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Showing: 1-10 results of 47

INTRODUCTION[2] [3] AN APOLOGY FOR PUPPETS After seeing a ballet, a farce, and the fragment of an opera performed by the marionettes at the Costanzi Theatre in Rome, I am inclined to ask myself why we require the intervention of any less perfect medium between the meaning of a piece, as the author conceived it, and that other meaning which it derives from our reception of it. The living actor, even when he condescends to subordinate... more...

CHAPTER I VENICE AND HER ART Venetian painting in its prime differs altogether in character from that of every other part of Italy. The Venetian is the most marked and recognisable of all the schools; its singularity is such that a novice in art can easily, in a miscellaneous collection, sort out the works belonging to it, and added to this unique character is the position it occupies in the domain of art. Venice alone of Italian States can... more...

INTRODUCTION. The origin of painting is unknown. The first important records of this art are met with in Egypt; but before the Egyptian civilization the men of the early ages probably used color in ornamentation and decoration, and they certainly scratched the outlines of men and animals upon bone and slate. Traces of this rude primitive work still remain to us on the pottery, weapons, and stone implements of the cave-dwellers. But while... more...

EARLY ITALIAN ART—GIOTTO, 1276-1337—ANDREA PISANO. 1280-1345—ORCAGNA, 1315-1376 GHIBERTI, 1381-1455—MASACCIO, 1402-1428 OR 1429—FRA ANGELICO, 1387-1455. A pencil and paper, a box of colours, and a scrap-book, form so often a child's favourite toys that one might expect that a very large portion of men and women would prove painters. But, as we grow in years and knowledge, the discrepancy between nature and our... more...

INTRODUCTION It is a happy memory that associates the foundation of our Royal Academy with the delivery of these inaugural discourses by Sir Joshua Reynolds, on the opening of the schools, and at the first annual meetings for the distribution of its prizes.  They laid down principles of art from the point of view of a man of genius who had made his power felt, and with the clear good sense which is the foundation of all work that looks... more...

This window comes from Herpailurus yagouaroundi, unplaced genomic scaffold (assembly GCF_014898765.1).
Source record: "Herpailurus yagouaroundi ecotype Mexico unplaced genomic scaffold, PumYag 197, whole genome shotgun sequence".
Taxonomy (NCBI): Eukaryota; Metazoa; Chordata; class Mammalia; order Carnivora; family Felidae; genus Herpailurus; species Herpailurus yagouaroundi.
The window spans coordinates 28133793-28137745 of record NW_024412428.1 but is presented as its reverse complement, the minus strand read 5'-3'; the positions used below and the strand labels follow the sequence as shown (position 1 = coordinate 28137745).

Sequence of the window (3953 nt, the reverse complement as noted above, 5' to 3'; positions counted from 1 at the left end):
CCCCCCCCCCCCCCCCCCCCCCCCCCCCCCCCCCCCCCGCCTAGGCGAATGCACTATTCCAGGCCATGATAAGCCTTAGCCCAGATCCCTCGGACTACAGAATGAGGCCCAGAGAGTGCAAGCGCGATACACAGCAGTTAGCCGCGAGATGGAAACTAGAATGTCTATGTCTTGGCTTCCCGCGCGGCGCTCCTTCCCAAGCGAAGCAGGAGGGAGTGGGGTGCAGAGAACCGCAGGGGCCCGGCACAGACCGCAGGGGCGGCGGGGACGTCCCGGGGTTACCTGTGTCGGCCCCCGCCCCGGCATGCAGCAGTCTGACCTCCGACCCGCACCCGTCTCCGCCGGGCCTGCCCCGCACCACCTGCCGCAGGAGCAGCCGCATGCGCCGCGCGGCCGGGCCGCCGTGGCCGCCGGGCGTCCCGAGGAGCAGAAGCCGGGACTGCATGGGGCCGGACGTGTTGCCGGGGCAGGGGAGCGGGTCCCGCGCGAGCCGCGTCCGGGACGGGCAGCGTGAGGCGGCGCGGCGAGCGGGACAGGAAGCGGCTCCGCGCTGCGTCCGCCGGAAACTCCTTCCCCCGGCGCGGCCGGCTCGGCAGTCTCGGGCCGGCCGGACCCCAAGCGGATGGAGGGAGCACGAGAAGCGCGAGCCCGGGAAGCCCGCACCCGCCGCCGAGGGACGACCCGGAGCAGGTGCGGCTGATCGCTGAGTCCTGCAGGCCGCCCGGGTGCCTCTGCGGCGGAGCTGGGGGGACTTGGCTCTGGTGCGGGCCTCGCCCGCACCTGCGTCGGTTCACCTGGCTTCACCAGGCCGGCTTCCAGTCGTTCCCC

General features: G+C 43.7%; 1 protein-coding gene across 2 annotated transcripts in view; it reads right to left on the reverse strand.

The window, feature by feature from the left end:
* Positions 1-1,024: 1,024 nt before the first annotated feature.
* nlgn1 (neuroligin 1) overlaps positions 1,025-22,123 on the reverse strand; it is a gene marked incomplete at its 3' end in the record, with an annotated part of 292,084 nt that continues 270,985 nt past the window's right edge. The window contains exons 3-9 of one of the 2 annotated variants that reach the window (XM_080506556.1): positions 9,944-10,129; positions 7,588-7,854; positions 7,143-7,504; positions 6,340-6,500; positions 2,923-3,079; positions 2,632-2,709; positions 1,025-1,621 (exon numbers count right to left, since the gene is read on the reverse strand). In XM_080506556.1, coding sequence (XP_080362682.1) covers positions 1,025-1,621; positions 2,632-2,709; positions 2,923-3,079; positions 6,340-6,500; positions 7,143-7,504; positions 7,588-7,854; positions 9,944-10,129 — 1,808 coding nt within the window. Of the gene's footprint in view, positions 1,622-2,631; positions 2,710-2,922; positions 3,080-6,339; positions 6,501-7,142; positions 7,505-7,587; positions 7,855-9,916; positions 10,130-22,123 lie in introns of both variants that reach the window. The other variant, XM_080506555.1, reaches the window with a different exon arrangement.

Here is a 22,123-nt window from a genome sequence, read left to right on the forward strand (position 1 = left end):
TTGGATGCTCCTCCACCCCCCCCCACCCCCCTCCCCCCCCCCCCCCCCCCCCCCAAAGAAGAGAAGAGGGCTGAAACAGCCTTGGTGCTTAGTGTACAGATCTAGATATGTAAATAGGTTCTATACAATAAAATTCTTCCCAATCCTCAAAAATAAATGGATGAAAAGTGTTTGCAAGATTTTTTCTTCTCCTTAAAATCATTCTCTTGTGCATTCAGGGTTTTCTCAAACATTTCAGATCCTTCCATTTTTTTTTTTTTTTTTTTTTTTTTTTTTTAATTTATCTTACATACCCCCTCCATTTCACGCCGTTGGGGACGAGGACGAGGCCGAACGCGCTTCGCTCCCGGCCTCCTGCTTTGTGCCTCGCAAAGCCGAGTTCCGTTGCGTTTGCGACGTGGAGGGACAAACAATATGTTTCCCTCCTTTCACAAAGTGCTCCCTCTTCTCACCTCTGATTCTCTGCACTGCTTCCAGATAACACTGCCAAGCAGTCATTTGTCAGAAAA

Art

I THE AESTHETIC HYPOTHESIS It is improbable that more nonsense has been written about aesthetics than about anything else: the literature of the subject is not large enough for that. It is certain, however, that about no subject with which I am acquainted has so little been said that is at all to the purpose. The explanation is discoverable. He who would elaborate a plausible theory of aesthetics must possess two qualities—artistic... more...

PREFACE This volume is complementary to that dealing with the Italian side of the Adriatic, and follows much the same lines. It has not been thought necessary to repeat what appeared there about the sea itself, but some further details on the subject have been added in an introductory chapter. The concluding chapter treats of the influence which the two coasts exerted on each other, and contains some hints as to certain archæological... more...

The Sculpture and Mural Decorations "In this fair world of dreams and vagary,Where all is weak and clothed in failing forms,Where skies and trees and beauties speak of change,And always wear a garb that's like our minds,We hear a cry from those who are aboutAnd from within we hear a quiet voiceThat drives us on to do, and do, and do." The persistent necessity for creation is strikingly proved by the prolific output of the Arts. Year after year,... more...

THE MIND OF THE ARTIST I An able painter by his power of penetration into the mysteries of his art is usually an able critic. Alfred Stevens. The Belgian painter, not the English sculptor. II Art, like love, excludes all competition, and absorbs the man. Fuseli. III A good painter has two chief objects to paint, namely, man, and the intention of his soul. The first is easy, the second difficult, because he has to represent it... more...

Introduction No more accurate account of the Panama-Pacific International Exposition has been given than one that was forced from the lips of a charming Eastern woman of culture. Walking one evening in the Fine Arts colonnade, while the illumination from distant searchlights accented the glory of Maybeck's masterpiece, and lit up the half-domes and arches across the lagoon, she exclaimed to her companion: "Why, all the beauty of the world has... more...